The socio-economic impact of deforestation and eviction: a study of the Ogiek community of the Mau Forest, Kenya
Juma, Regina A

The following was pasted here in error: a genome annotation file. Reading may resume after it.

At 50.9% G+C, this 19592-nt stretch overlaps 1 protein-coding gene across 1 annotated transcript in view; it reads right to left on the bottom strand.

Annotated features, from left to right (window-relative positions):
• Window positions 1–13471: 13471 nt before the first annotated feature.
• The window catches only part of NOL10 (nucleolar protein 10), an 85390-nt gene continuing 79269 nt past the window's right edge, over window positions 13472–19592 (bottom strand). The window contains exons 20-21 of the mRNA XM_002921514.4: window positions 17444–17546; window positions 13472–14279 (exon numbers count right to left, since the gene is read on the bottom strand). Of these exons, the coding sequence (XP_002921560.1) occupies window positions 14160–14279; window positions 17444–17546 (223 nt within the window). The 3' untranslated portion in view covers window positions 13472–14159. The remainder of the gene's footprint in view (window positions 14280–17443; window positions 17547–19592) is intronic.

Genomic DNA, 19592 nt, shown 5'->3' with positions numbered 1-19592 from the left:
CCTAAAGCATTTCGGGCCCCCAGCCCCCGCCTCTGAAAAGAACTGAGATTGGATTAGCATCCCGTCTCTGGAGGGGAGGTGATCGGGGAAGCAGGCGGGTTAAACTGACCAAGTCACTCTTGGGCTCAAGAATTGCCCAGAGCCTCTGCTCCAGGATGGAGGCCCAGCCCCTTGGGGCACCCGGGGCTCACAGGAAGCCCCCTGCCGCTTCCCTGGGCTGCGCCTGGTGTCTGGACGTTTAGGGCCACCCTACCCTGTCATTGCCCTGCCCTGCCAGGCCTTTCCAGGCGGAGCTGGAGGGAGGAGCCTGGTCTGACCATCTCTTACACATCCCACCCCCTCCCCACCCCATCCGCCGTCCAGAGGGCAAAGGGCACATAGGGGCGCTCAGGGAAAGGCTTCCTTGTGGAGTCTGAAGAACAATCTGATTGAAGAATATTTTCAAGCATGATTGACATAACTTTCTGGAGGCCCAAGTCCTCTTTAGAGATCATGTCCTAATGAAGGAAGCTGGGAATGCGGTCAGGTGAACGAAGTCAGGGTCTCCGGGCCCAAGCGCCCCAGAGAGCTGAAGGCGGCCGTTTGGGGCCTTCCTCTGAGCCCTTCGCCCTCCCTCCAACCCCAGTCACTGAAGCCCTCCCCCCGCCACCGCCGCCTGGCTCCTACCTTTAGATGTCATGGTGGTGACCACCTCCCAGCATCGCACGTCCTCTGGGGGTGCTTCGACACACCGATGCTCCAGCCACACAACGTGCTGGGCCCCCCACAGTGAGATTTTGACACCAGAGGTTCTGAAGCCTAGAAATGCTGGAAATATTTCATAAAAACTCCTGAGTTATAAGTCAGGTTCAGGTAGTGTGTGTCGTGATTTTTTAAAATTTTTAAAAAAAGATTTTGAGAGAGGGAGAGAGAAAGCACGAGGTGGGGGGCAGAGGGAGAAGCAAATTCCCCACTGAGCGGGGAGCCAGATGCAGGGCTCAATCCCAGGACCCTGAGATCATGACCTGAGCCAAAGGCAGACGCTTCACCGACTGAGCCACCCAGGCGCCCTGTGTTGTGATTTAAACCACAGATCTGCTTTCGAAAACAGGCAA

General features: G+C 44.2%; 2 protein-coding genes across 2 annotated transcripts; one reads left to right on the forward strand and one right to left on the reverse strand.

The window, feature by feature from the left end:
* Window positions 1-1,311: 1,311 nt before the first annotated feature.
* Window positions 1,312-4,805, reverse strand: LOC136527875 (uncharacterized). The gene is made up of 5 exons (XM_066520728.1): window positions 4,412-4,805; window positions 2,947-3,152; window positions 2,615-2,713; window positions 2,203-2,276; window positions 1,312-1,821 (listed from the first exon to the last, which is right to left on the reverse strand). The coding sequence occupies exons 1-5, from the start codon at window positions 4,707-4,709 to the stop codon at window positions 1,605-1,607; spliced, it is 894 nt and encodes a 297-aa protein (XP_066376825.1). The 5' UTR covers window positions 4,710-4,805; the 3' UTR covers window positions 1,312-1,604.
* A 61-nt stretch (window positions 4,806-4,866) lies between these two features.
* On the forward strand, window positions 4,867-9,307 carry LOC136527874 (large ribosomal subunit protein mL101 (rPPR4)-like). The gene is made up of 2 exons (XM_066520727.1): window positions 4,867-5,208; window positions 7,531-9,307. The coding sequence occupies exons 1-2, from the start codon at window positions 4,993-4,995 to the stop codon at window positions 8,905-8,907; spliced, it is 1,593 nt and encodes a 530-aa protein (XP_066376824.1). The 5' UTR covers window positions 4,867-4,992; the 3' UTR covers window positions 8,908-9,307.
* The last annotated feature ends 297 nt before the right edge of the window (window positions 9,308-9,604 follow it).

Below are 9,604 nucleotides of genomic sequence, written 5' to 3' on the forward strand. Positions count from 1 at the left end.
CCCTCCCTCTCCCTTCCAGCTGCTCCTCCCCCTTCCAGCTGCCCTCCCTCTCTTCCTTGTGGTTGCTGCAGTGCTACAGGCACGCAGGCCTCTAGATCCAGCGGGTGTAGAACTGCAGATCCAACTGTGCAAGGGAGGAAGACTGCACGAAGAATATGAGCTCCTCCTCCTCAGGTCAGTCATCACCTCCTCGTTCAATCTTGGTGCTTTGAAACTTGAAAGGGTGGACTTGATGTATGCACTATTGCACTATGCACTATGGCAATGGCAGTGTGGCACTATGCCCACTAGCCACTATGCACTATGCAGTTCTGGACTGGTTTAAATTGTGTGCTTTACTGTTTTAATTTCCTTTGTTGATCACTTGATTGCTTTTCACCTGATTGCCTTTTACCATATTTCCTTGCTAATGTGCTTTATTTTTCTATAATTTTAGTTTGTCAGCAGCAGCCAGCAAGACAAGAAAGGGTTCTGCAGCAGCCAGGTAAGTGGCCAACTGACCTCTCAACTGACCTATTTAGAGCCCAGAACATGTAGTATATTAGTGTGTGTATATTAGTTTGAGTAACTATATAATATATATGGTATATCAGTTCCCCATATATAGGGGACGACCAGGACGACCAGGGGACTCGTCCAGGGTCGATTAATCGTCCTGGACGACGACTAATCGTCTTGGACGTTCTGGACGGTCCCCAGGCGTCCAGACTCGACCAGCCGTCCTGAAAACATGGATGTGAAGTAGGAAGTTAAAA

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The aim of this research study was to analyze the socio-economic impact of deforestation and eviction amongst the Ogiek community members in the Mau Forest. The Mau Forest has in the recent past been on the limelight as a result deforestation that has been taking place in the forest. The impacts of deforestation in the Mau Forest has not only been felt in Kenya but within the region. The Mau Forest is also a home to a number of communities and as a result, eviction within the forest has jeopardized lifestyle and livelihood for a number of families. The Mau Forest has also been politicized by policiticians who have used it to drive their own selfish agendas thus bringing the Forest as a centre of discussion and in the public limelight. Specific objectives of this study were to document the patterns of Mau Forest deforestation specifically in relation to the Ogiek habitat, and to evaluate the rationale and implementation of the governments' wholesale eviction programme, and their implications for the Ogiek way of life. This involved documenting the causes of deforestation in the MauForest, the challenges of Mau Forest Water Tower inhabitants, the governments' conservation and resettlement programmes in the Mau Forest, the socio-economic impacts of eviction, the proposed humanitarian programmes, and compliance with Mau Forest Water Tower protection. This study took a multiplicity of theories to provide the basic theoretical framework for analyzing the socio-economic impact of deforestation and eviction on the Ogiek community in the Mau forest, Kenya. The theories included; the theory of land use, Modernization theory, world system theory and Neo-Malthusian theory and the theories of eviction tend to emphasise one or more but limited aspects of deforestation and eviction. This theoretical framework used an integration of the deforestation and eviction theories approach. The theoretical framework indicate that increased deforestation and eviction is likely to result into the following socio-economic impacts: desertification; drought; climate change; loss of fuel, food and medicines; destruction of biodiversity and traditional cultures; increased runoff; impact on economy; loss of soil fertility; soil erosion; violation of human rights; homelessness; insecurity; lack of privacy and increased number of internally displaced persons. These conditions are already. A lot of literature was reviewed on deforestation and eviction, however the interpretation of the findings are limited to the Ogiek community' in the Mau Forest. No attempt has been made to generalize beyond the selected forests or beyond the Mau Water tower. No attempt has been made to generalize beyond the selected forests or beyond the Mau Water tower. The study employed descriptive study as research design; with the target population of 30 Ogiek community members, 6 KFS forest managers and 5 senior managers at the Ministry of Forestry department. All the 30 interviews with the Ogiek community, 6 KFS forest managers and 5 senior managers were successfully conducted. Data was obtained through interview guide, questionnaires and document analysis. The data was summarized into frequencies, percentages and chart. Data obtained through document analysis have been reported in narrative form. The findings indicated that the main causes of deforestation in the Mau Forest are; logging activities, large scale farming and settlement. The study also established also established that least causes of deforestation are; small scale farming, grazing or cattle ranching and firewood collection. The challenges ofMau Forest Water Tower inhabitants include; loss of culture, climate, lack of human and civil rights, changing land use practices, insecurity of land tenure and convergence of food, fuel and fiber prices in the international market leading to exploitation of forest products. Proposed humanitarian programs for evictees from the Mau Forest include; provision of an alternative land to settle evictees, provision of money to evictees to purchase their own land to settle in and building houses for persons evicted to settle in. The governments has also put in place a number of conservation and resettlement programmes to protect the Mau Forest Water Tower from further destruction including; eviction of the illegal forest dwellers in the Mau Forest, re-afforestation, community involvement in forest conservation programmes, training staff on forest conservation and provision of security in forest areas. The socio-economic impacts of eviction established in this study include; impact on culture, insecurity, homeless, lack of privacy, internally displaced persons, violation of human rights, impact on economy and climate change. It was also established that the main factors affecting forest dwellers compliance with Mau Forest Water Tower protection included; abuse of office and/or corruption - the political dimension associated with breakdown of law and order leading to excisions and uncontrolled exploitation of forests, weak institutional capacity for forest law enforcement and governance, associated with inadequate staff, low morale and poor equipment for forest guards and inadequate training and knowledge on forest legislation, and governments' inability to monitor illegal logging activities within the forest areas.